Power corrupts. Fame corrupts also. Actors, by the very nature of the sensitivities that make them actors, are more susceptible than other people. Their balance is fragile and delicately precarious.
The first taste of fame made Jim Hutton ravenous.
The changes were hardly noticeable at first, but they were there. He never went to the commissary for lunch any more; a steak was brought to his dressing room. The first item in a newspaper column mentioning his name was a windfall, something joyously shared with Maryline and topped by a bottle of champagne. A few months later he was nervously searching the papers each morning, only to be upset if his name was missing. Maryline couldn’t understand what was happening to him. And he couldn’t understand what was happening to her.
It was near the end of their second year of marriage now, and Maryline settled back into some of the patterns of her life before she had met Jim. She was a private person—too private a person for his needs. She needed time of her own, hours of being rather than “We.” He wanted, needed, to share everything with her and he was hurt because she would not share everything with him.
She was hurt, too. She had fallen in love with Jim at first sight, had fallen in love with his charm and his attentiveness. “He was marvelous with a woman, someone to lean on.” Now, with the painful knowledge of flaws that comes to everyone who learns enough about another person, she discovered that he also needed to lean on someone else. She learned of his vulnerability and his distrust of all women.
It was a time for readjustments. But Hutton had an easy way of avoiding painful readjustments. From the moment he left the beach house in the morning until whatever time he returned at night, he hardly had to be human at all. He was superman. He was a movie star, pampered, flattered, awesome.
For a wonderful four months he was the house pet of a famous movie star clique, encouraged to join their games of insult-the-waiter and make-the-loudest-noise.
But eventually Hutton had to return home—to toys and noise and crying children. He hated himself for getting angry at this. He hated himself for wanting to be treated like a movie star. He tried to figure out what he was going to do about pressures he couldn’t cope with, but he could only cry, “I just don’t know who I’m supposed to be. I’m supposed to be one thing with the studio, another with my agents, another at home—and I can’t.”
He was already learning some bitter Hollywood lessons. He discovered that the movie star and his friends were flattering him only because one of them hoped to become his manager. When Jim refused, he was dropped.
He was halfway up the Hollywood hierarchy. He was snubbed by people more important than he was, and found himself—to his revulsion—starting to snub people less important than he was. He became suspicious of meeting new people. If he was not sure how important they were, he had to fight against becoming boastful, a name-dropper, a movie star. Only if he were sure they were more important could he relax. For a few dreadful months he was even suspicious of his old friends, afraid that they liked him only because he was “in the business” and that, paradoxically, they looked down on him because he was an actor. Like a fever, this phase, at least, came to an eventual end.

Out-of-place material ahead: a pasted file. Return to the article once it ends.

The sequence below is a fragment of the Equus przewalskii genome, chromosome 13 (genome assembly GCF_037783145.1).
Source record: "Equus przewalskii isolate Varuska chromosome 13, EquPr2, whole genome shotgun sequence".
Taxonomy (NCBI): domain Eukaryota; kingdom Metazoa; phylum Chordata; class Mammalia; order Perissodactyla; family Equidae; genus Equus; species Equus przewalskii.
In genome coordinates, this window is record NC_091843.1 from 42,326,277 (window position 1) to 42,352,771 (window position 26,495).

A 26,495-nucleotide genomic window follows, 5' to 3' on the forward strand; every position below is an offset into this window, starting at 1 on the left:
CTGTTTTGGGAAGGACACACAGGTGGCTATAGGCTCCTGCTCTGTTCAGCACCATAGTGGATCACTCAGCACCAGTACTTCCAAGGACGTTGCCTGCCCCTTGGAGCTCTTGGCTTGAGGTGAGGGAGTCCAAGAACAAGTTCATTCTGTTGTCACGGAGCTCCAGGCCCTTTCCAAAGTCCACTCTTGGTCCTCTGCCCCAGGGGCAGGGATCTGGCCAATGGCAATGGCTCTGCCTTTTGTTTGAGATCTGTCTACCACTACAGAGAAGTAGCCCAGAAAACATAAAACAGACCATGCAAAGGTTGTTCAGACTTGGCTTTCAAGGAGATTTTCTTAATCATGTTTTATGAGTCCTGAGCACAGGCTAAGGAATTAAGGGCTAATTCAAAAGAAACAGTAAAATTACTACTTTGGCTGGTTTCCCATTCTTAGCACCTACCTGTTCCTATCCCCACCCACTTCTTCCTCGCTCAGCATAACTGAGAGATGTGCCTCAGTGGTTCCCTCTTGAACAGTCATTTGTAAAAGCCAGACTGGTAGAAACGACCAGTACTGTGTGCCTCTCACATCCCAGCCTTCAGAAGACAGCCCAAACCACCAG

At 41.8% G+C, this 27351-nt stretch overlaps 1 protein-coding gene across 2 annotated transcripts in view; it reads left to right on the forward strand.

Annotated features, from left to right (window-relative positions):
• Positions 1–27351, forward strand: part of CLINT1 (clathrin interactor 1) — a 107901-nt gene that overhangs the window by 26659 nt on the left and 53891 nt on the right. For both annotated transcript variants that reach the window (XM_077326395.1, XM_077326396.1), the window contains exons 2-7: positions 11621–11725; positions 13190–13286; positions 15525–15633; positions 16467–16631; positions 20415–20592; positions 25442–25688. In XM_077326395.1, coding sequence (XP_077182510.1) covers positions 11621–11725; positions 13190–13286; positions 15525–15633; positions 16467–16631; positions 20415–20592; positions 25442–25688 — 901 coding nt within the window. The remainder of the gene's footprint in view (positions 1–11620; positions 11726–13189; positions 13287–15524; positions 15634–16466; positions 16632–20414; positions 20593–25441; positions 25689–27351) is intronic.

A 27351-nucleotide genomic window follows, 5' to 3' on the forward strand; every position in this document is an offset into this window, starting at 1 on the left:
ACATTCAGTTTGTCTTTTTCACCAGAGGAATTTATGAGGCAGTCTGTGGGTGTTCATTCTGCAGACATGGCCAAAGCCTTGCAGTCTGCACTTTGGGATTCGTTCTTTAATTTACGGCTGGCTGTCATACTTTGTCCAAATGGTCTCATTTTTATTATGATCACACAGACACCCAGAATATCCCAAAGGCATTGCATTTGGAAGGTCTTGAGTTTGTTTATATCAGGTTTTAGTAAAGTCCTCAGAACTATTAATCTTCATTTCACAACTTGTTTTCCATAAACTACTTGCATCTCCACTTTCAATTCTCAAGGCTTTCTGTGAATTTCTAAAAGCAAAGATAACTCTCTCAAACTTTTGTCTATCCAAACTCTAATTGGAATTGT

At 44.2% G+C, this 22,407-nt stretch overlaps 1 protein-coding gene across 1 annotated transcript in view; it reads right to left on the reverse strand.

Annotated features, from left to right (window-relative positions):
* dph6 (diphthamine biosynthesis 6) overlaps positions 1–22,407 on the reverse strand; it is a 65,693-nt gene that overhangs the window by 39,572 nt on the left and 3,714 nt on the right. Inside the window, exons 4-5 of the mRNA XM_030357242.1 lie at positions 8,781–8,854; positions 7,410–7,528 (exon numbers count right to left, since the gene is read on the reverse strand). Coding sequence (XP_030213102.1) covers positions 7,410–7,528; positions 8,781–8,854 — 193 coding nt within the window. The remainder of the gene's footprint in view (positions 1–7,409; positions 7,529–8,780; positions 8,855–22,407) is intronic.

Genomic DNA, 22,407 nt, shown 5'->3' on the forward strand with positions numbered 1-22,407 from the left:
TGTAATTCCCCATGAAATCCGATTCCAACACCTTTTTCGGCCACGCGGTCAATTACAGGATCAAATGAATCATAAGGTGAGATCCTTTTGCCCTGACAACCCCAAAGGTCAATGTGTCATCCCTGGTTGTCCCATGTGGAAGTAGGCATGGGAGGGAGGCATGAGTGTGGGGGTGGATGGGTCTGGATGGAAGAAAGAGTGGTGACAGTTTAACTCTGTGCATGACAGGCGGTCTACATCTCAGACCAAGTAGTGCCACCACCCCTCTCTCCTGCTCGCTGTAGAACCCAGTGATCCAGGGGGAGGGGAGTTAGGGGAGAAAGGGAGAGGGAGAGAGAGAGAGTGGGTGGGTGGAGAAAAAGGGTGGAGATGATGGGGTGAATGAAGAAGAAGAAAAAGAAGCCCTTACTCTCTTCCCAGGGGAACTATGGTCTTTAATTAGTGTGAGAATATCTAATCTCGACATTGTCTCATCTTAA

“He was difficult to live with when he wasn’t working,” Maryline says. “I understood this. But it was worse when he was working. Would the next day, the next scene, be all right? It was as though the quickness of his success made him realize how quickly it could end. When he was working, nothing was right. Dinner wasn’t right. The house wasn’t right. The children weren’t right. Actors have such tremendous egos. They have to be built up constantly. At first, it’s enough to have them built up by their agents and the studio. Then they demand it at home. I’d get exhausted saying to Jim, ‘That was great.’ over and over and over again. His ego kept demanding just a little more. Finally I had no more to give.”
In the middle of last November they took a trip they had been planning for a long time. With another couple, they went to New York for two weeks. By choice, they traveled by train. It was dirty, the service was bad—and everyone except Jim adored it. He seemed to ache with the pain of the last three years. He couldn’t eat or sleep.
In New York they were crammed—via sleeping bags and cots—into the apartment of an old Army friend. Jim expected to be the leader—after two years as a movie star he was used to being the leader. Maryline watched his anger grow.
There was a long walk and his bitter anger came out. “Perhaps you belong with these people rather than with me.” Then he flew home. She came home a week later and he met her at the station. . . .
The enormous waste
The children don’t seem to be curious about whether their father will come back. Jim and Maryline, like all decent people, are trying to do their best for the children. “It’s a great temptation to buy them things,” Jim admits, “but I restrain myself.” Heidi is old enough to use the situation. When Maryline is strict, she says, “I want my daddy.” If Heidi is perhaps more tense because of her father’s absence, Timmy is more relaxed. He can suck his thumb now, away from the pressure of his father’s standards for a son.
Maryline is a den mother for neighborhood children, something that Jim would never have allowed because it invaded his privacy. She has her thoughts and her time to herself. She says, “I’m glad I’m not married any more. And yet I have no regrets that I was married to Jim, because we have two wonderful children and we had a great time and it was a great learning experience. I only regret that we couldn’t stay married. I never thought that I’d be a divorcee.”
Jim, who “had a ball” during his first month of freedom, is finding it less enjoyable now. He resents the necessary caution of checking on all girls he dates to make sure they are not merely out to blackmail a movie star. Quite often he comes out to the beach “just to talk.” He and Maryline find that they can be friends now that they are not under the pressure of living together. It is an enormous waste that this is the most that can be said of them and of their marriage.
—BY JAMES EARL LINT
Jim’s in “Period of Adjustment,” M-G-M.
It is a quote. PHOTOPLAY MAGAZINE NOVEMBER 1963